At the Pacha Mama Sutra Bar, Bychkova's friend Ievgen Iakovenko (above) was just finishing up playing percussion in an improvisational jazz jam session and was eager to voice his opinions. "I'm not afraid and I don't hide it. The Russians are imperialist. They invade everything. The US is the same, but they invest some money in the countries they invade. The Russians bring poverty."
LGBTQ activist Vera Chernygina (below) agreed. "For three years now, we've been building our LGBTQ movement and over 3000 people celebrate Kharkiv Pride," said Chernygina, who like many educayed young people in town works in tech. "Kharkiv is a safe place. For us, we think about the EU's rules and laws that protect and support human rights, and we don't see that on the Russian side, at all. Everybody understands that Russia's forces are near." Russia banned same sex marriage in 2020 and has sought to shut down groups that advocate for the rights of LGBTQ people.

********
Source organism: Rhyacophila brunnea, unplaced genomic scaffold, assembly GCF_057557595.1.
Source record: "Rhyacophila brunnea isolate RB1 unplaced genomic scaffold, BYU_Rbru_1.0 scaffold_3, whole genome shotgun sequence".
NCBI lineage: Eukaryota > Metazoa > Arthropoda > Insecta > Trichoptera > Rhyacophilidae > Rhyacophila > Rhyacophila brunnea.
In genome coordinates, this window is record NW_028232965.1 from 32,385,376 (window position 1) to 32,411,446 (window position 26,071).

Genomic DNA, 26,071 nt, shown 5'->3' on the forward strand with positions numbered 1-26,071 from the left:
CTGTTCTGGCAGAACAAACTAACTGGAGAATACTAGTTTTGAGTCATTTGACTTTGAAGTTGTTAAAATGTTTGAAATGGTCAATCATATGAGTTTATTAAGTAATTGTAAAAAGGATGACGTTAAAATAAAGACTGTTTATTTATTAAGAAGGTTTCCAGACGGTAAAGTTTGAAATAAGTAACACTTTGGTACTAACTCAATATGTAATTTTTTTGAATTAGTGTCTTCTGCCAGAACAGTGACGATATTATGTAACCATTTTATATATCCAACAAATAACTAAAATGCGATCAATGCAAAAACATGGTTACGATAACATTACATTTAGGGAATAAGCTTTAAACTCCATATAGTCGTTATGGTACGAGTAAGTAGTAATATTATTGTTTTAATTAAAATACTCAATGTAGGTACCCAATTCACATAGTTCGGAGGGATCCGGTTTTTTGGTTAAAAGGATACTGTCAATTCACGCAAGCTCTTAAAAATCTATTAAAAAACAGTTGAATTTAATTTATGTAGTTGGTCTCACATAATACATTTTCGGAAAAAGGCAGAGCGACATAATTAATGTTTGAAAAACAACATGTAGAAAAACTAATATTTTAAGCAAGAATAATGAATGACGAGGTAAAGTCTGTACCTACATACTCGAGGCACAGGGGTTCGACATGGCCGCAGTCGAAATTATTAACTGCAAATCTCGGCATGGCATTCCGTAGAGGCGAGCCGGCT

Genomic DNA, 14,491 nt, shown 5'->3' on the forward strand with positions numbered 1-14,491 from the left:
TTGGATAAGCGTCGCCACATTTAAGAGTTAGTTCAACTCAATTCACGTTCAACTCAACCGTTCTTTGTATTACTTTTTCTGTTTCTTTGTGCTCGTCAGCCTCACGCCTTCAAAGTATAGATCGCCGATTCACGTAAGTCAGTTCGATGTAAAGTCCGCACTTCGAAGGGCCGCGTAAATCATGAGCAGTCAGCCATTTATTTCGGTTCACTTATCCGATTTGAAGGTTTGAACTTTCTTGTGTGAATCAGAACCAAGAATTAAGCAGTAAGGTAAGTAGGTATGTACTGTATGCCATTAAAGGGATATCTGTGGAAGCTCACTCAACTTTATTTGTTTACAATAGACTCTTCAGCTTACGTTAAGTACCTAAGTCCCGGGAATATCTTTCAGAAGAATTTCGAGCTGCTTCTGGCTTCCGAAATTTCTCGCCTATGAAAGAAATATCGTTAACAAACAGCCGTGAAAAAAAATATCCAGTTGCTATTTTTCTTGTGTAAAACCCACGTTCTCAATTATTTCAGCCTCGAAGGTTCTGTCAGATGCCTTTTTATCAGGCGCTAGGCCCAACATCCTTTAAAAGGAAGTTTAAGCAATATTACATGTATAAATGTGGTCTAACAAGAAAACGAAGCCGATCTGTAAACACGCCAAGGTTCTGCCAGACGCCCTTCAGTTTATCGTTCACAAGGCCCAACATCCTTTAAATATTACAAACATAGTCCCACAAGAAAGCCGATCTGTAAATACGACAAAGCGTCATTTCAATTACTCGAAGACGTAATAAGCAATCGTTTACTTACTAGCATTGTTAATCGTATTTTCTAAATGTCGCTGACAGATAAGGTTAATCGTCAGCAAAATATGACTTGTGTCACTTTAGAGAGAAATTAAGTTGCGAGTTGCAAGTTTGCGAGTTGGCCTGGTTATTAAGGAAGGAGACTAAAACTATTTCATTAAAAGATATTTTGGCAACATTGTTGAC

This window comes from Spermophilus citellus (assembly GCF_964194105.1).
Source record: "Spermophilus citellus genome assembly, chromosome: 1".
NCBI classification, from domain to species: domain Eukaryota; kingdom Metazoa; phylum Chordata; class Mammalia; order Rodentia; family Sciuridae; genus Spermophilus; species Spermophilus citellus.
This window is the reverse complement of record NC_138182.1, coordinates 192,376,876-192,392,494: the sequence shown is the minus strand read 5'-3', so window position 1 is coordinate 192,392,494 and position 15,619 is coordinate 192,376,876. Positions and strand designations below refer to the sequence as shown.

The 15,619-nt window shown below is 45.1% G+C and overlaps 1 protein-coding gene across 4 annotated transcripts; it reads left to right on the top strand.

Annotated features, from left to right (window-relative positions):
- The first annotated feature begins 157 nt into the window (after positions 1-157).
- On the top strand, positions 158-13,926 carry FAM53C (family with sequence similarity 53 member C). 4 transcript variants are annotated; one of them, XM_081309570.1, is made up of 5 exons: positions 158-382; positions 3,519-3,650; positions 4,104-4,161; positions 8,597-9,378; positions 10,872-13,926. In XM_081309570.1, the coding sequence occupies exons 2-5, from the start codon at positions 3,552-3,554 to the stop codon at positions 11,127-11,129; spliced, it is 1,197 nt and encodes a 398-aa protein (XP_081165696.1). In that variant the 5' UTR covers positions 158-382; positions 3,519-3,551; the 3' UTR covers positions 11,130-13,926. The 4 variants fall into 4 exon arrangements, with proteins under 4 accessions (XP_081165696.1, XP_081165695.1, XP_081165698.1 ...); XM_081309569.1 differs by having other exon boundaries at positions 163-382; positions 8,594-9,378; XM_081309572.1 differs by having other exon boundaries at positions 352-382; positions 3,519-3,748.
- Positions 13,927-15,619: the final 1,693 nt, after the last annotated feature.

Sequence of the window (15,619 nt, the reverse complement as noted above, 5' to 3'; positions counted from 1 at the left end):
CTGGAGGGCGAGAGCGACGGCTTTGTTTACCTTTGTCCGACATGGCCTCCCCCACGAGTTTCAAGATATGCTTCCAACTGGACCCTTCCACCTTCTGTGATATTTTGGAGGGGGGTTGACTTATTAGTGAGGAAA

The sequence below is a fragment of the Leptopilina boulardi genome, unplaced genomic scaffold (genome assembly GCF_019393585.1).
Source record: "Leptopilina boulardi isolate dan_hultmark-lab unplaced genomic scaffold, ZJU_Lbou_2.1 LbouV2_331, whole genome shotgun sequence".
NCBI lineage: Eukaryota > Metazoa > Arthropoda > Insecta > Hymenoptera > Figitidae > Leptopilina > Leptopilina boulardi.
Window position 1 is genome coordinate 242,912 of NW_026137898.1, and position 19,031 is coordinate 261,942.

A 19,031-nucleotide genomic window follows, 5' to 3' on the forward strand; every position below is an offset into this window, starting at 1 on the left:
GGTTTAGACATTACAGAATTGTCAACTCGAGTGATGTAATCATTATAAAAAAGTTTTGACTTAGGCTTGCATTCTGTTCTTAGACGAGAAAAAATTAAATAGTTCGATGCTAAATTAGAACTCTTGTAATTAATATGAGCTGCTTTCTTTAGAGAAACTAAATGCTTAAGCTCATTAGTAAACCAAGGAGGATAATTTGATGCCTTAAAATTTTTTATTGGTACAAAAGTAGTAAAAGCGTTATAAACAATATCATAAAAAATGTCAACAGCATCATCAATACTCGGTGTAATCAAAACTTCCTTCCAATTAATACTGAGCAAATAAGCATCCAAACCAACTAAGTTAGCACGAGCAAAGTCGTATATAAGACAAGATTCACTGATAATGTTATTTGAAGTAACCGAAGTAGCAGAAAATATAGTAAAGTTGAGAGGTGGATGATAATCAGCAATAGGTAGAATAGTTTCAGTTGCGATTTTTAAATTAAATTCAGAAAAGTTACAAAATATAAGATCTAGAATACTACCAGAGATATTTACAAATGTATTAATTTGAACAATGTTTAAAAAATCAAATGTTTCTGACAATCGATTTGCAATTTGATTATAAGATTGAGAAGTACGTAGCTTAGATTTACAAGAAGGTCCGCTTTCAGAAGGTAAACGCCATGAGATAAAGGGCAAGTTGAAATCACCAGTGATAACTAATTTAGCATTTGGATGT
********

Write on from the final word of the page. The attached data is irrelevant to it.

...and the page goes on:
Some Kharkiv residents are internally displaced people from the eastern provinces of Donetsk and Luhansk. Alina Petrenko and Dasha Boicova (below) were just 10 and 12 when they fled with their families from the destruction of their homes in 2014. They're housed now in temporary structures that were meant to be used for a maximum of three years, but it's been over twice that now.
Petrenko remembered that she was in her family's yard in the Luhansk area when the bombing and shooting started, but she doesn't remember the trip after that at all. "I've been back to visit relatives, but there are no prospects there," she said. Boicova thinks that there's a "50/50 chance that there might be war. The press and the newspapers keep pushing it; that's not natural." A psychology major at college, she's looking forward to a career.